I can’t look back on a life filled with success upon success. The work/career that I found myself in for nearly 30 years, I did because I could. Does that make sense? What I wanted to do and loved to do, and felt “called” to do, was to be a father. A father to my two children, Nick and Vanessa. Nothing so resonated with me as that. Nothing.
But all that changed nearly 16 years ago when Nick opened a door that could never be closed. Slowly at first and then more rapidly at the end, we witnessed a destruction of a life. I have called it a death of a thousand cuts and nothing could be more accurate.
Attempting to find long term affordable, quality care and recovery for a son with mental illness and addiction leaves both the ill and those who love this individual in a state of absolute despair. The recovery community says to “detach with love”. Has anyone ever imagined how difficult that is? I could “detach” with anger ….and did, many times during the struggle for Nick’s life. But to “detach with love”….that was a ongoing struggle. In the end, the disease won. Nick died in his addiction although for years, both he and we, alongside him, struggled repeatedly to find the care that he so desperately needed.
In the process, we, all of us, became sick ourselves. How do you not when you find someone you love and someone so beautiful being repeatedly savaged by these diseases? Can you imagine someone you love being ravaged by metastasized cancer and you being absolutely powerless to not only stop the advancement of this disease but receiving no understanding at all from those who should normally love and care for you?
Father Greg Boyle of HomeBoy Industries, who has seen his fair share of addiction and death, has coined the phrase that these individuals live with a “fatal absence of hope”. I can say that not only is this true for the mentally ill and the addicted, but it is absolutely true as well for those who love this person. But how does one go one without hope? I don’t know.
There are days when it’s simply enough to lift your head off the pillow. There are days when even that, is too much. But go on, I must. I must. Because as I write this to you, whoever you may be, there are 12, 13, 14 and 15 year old children who will open these same doors that can never be closed. There are ten of thousands, hundreds of thousand and more, whose lives will forever be changed by this one decision.
How is it that some things “stick” in your memory while other from just yesterday are lost forever? After Nick died, I recalled with clarity a conversation I had heard months before on CNN. An individual who had suffered enormous loss during Hurricane Katrina was being asked by the CNN host how it was that she was able to go and help others. What she said “stuck” deep in my heart and soul. She said “at some point in my grief, I stopped asking ‘why me’ and began asking ‘what now’. That brief conversation coupled with loving and then losing Nick, changed everything for me. Things that once satisfied no longer did. That which mattered had now changed.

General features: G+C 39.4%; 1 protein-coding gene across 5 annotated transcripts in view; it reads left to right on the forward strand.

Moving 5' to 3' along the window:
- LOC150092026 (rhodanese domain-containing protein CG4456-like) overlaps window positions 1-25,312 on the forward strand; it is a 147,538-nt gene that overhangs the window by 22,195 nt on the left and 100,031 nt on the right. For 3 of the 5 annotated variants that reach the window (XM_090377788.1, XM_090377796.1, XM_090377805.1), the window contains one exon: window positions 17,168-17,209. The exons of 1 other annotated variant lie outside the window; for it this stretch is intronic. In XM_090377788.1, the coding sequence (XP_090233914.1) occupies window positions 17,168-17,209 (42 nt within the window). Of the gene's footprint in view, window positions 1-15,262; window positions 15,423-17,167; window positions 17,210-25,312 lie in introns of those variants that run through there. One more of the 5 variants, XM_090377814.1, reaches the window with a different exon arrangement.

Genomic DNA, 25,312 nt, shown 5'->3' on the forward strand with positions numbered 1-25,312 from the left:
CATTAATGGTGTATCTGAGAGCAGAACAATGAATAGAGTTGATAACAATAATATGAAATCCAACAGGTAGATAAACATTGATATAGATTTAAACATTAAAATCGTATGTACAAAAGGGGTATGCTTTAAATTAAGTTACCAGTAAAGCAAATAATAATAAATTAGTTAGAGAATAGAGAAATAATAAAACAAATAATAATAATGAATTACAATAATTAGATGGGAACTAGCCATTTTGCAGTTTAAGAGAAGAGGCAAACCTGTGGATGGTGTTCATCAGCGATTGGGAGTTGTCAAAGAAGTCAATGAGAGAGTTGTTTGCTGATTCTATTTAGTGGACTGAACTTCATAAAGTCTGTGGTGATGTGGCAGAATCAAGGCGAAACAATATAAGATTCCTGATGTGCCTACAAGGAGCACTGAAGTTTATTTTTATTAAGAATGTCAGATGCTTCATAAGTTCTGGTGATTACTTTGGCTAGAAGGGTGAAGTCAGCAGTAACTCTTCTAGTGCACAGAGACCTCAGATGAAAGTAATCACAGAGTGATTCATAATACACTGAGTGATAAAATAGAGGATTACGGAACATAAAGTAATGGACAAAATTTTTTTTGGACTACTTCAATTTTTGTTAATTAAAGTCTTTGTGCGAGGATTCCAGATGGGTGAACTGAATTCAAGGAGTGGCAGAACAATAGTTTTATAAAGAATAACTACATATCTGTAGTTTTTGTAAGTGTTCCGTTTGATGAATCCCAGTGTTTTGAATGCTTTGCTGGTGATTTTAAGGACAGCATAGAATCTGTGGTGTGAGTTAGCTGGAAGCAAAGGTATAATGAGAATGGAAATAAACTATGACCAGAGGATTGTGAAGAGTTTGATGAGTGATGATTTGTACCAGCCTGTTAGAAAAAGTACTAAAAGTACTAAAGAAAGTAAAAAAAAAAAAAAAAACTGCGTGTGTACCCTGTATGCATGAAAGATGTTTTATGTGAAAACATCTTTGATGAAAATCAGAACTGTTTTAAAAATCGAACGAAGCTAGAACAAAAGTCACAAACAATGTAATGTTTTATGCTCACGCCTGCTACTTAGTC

Around this very same time, I lost my job and turned 60. Not only did I have overwhelming grief, but I experienced that sense of ‘lostness’ repeatedly. I did have time to read, to pray, to journal, to reflect and to write to others, on all that now mattered to me. Which led me to make contact with several individuals within the field of addiction such as Dr. Mimi Silbert of Delancey Street, Dr. Nora Volkow from the National Institute on Drug Abuse, Dr. Thomas McLellan from the Treatment Research Institute, Gary Mendell of Brian’s Wish, Bill White, an incredible chronicler of addiction history, Denise and Gary Cullen of GRASP and Broken No More, and Greg Williams who has produced “The Anonymous People” and on and on.
What I began to find out once my energies were no longer needed to try and keep Nick alive, was that there is a large army of good and decent individuals, many who have worked for decades to bring better understanding, empathy and services to those afflicted with these diseases.
During this same time, I decided to produce a film about Nick and our story, titled “Beautiful Boy: More Than An Addict”. With the creative help of my son-in-law, Michael Fryer, it was an effort by me to honor, despite overwhelming obstacles, the courageous work of recovery encountered by Nick and so many others, that I witnessed firsthand. It was also an attempt to, hopefully, open up a larger conversation about the “culture” that surrounds us and that has led to an epidemic of drug usage and drug death.
As you can imagine, I have lots more to say. For now though I need a nap. I look forward to sharing more thoughts with whoever finds value in what I have to say.
For a better day,